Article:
Luxor has often been called the worlds greatest open air museum,
as indeed it is and much more. The number and preservation of
the monuments in the Luxor area are unparalleled anywhere else
in the world that know of. Actually, what most people think of
as Luxor is really three different areas, consisting of the City
of Luxor on the East side of the Nile, the town of Karnak just
north of Luxor and Thebes, which the ancient Egyptians called
Waset, which is on the west side of the Nile across from Luxor.
Right - The west bank across the Nile from Luxor.
To say that the Luxor area is a major attraction for tourists in
Egypt would be an understatement. It has been a tourist
destination since the beginning of tourism. Even in ancient
times, during the late Dynasties of the Greek and Roman periods,
the area drew tourists, and has been doing so ever since. Today
Luxor is well equipped to accommodate tourists with many hotels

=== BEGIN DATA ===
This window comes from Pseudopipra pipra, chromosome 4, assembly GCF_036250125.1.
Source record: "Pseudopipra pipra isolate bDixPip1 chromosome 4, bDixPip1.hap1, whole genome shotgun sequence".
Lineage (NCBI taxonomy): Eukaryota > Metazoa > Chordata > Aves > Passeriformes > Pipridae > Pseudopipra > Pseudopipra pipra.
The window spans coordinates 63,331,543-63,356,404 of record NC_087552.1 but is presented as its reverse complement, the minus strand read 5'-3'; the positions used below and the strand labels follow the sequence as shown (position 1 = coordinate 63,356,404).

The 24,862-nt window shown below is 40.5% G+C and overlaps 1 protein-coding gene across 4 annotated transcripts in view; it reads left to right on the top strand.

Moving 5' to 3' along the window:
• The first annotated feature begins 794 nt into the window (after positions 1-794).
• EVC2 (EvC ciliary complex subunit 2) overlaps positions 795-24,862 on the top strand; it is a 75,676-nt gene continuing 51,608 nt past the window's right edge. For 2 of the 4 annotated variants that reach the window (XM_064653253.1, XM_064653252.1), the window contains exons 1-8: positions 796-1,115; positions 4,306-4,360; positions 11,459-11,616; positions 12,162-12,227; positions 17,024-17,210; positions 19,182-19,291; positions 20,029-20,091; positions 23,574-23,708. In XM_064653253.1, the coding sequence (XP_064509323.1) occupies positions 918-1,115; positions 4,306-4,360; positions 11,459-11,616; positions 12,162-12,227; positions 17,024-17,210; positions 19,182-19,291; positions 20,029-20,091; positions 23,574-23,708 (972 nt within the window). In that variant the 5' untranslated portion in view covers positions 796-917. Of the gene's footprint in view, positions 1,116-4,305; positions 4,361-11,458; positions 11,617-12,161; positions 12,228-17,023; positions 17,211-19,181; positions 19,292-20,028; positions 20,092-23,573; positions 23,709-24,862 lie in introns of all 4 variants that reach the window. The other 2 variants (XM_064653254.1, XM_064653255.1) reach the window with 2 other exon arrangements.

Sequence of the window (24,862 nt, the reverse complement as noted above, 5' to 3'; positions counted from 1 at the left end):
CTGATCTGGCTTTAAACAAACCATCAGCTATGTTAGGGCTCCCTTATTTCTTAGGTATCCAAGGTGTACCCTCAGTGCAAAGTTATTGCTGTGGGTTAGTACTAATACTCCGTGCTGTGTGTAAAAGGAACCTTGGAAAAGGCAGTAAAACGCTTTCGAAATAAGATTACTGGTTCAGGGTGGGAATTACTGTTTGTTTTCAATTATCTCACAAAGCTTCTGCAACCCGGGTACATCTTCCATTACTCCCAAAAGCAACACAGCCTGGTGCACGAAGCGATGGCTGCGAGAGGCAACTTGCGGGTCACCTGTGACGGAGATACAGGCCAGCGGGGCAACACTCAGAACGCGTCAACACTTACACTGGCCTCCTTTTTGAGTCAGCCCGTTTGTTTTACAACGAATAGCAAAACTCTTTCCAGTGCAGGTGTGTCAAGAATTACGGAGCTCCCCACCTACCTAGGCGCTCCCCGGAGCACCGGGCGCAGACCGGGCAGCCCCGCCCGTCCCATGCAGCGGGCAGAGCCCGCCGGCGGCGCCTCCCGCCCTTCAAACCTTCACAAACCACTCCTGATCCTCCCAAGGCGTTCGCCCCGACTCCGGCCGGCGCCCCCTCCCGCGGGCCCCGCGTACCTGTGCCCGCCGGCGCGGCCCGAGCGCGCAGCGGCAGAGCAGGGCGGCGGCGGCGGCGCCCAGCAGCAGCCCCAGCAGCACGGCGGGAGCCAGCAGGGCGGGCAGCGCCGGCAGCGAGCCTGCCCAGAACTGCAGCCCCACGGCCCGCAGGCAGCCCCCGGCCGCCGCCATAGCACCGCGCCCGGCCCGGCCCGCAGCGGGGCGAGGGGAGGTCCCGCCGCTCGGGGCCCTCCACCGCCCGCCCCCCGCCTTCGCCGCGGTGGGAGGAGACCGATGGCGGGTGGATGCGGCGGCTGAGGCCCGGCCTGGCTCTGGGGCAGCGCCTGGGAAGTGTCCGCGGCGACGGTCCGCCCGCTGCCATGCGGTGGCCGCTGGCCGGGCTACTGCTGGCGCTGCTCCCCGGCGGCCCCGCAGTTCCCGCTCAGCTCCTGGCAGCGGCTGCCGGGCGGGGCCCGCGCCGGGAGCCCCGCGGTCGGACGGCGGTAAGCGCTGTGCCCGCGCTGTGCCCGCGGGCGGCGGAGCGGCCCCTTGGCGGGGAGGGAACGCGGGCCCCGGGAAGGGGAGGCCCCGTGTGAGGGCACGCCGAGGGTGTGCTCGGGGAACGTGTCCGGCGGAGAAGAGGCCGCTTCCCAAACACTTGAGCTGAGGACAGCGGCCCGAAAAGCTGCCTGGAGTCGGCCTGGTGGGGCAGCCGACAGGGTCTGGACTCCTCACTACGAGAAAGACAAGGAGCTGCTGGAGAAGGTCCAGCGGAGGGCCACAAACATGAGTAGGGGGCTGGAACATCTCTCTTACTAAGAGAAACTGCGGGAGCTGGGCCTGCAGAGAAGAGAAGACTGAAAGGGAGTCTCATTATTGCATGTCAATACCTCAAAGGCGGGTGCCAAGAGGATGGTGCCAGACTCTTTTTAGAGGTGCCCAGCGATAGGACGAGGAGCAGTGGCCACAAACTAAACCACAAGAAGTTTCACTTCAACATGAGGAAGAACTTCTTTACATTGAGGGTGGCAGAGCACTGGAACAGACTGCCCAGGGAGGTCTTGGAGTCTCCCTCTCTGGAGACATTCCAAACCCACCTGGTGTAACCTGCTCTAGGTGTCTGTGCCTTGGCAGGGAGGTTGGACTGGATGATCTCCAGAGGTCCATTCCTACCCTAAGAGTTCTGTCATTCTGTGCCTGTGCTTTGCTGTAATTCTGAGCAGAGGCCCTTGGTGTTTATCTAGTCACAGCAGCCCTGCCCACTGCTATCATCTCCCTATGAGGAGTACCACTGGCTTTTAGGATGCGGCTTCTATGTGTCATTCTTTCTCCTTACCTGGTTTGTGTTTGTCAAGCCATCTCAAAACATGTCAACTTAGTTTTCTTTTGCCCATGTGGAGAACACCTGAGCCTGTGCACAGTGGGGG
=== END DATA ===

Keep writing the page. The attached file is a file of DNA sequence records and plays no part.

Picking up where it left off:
and in general a tourist industry ready and willing to serve the
people from many countries that descend on this area of the Nile
Valley every year.
Within Luxor, there are only three main streets consisting of
Sharia al-Mahatta, Sharia al-Karnak and the Corniched, next to
the Nile. The street in front of the train station is Sharia
al-Mahatta and runs away from the Nile where it meets the
gardens of Luxor Temple. Sharia al-Karnak, or Maabad al-Karnak
which means Karnak Temple Street runs along the Nile from Luxor
Temple to Karnak Temple. However, Sharia al-Karnak is known as
Sharia al-Markaz where it meets Sharia al-Mahatta street, and to
the south around the temple it is known as Sharia al-Lokanda.
Along this street one will find the colorful signs of
restaurants and cafes, as well as bazaars where the usual
variety of Egyptian souvenirs can be found. Of interest is the
alabaster, which is plentiful along the west bank and miled not
far from here. Also look for the clay pots used by the locals
for cooking, which are more unusual.